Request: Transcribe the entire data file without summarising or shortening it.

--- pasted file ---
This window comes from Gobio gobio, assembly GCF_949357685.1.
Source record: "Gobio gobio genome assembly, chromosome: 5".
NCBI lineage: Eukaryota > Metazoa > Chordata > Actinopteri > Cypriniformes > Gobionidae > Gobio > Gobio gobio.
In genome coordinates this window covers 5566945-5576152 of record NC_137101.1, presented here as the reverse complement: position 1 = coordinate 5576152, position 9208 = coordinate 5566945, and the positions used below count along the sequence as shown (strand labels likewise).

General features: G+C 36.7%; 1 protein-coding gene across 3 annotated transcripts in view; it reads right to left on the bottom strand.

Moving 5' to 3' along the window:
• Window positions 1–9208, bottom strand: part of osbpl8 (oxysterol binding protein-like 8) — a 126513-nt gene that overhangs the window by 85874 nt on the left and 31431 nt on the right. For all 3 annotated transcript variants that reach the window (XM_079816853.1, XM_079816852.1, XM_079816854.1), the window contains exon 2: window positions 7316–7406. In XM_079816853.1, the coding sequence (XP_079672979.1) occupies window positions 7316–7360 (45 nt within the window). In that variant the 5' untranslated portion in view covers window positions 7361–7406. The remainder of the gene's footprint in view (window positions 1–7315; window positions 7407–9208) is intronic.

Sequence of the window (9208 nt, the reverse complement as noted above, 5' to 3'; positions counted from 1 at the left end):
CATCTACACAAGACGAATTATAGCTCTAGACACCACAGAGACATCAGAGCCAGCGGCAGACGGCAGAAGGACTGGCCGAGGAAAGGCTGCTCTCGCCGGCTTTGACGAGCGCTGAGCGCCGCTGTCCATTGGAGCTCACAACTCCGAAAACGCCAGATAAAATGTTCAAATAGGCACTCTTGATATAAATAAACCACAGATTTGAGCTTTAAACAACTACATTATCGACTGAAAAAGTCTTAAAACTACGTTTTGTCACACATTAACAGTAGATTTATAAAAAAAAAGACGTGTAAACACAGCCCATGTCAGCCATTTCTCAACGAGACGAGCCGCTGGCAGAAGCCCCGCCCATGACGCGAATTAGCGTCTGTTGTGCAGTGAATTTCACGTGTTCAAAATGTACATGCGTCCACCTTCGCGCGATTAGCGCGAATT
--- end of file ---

This window comes from Gobio gobio, assembly GCF_949357685.1.
Source record: "Gobio gobio genome assembly, chromosome: 5".
NCBI lineage: Eukaryota > Metazoa > Chordata > Actinopteri > Cypriniformes > Gobionidae > Gobio > Gobio gobio.
In genome coordinates this window covers 5566945-5576152 of record NC_137101.1, presented here as the reverse complement: position 1 = coordinate 5576152, position 9208 = coordinate 5566945, and the positions used below count along the sequence as shown (strand labels likewise).

General features: G+C 36.7%; 1 protein-coding gene across 3 annotated transcripts in view; it reads right to left on the bottom strand.

Moving 5' to 3' along the window:
• Window positions 1–9208, bottom strand: part of osbpl8 (oxysterol binding protein-like 8) — a 126513-nt gene that overhangs the window by 85874 nt on the left and 31431 nt on the right. For all 3 annotated transcript variants that reach the window (XM_079816853.1, XM_079816852.1, XM_079816854.1), the window contains exon 2: window positions 7316–7406. In XM_079816853.1, the coding sequence (XP_079672979.1) occupies window positions 7316–7360 (45 nt within the window). In that variant the 5' untranslated portion in view covers window positions 7361–7406. The remainder of the gene's footprint in view (window positions 1–7315; window positions 7407–9208) is intronic.

Sequence of the window (9208 nt, the reverse complement as noted above, 5' to 3'; positions counted from 1 at the left end):
CATCTACACAAGACGAATTATAGCTCTAGACACCACAGAGACATCAGAGCCAGCGGCAGACGGCAGAAGGACTGGCCGAGGAAAGGCTGCTCTCGCCGGCTTTGACGAGCGCTGAGCGCCGCTGTCCATTGGAGCTCACAACTCCGAAAACGCCAGATAAAATGTTCAAATAGGCACTCTTGATATAAATAAACCACAGATTTGAGCTTTAAACAACTACATTATCGACTGAAAAAGTCTTAAAACTACGTTTTGTCACACATTAACAGTAGATTTATAAAAAAAAAGACGTGTAAACACAGCCCATGTCAGCCATTTCTCAACGAGACGAGCCGCTGGCAGAAGCCCCGCCCATGACGCGAATTAGCGTCTGTTGTGCAGTGAATTTCACGTGTTCAAAATGTACATGCGTCCACCTTCGCGCGATTAGCGCGAATT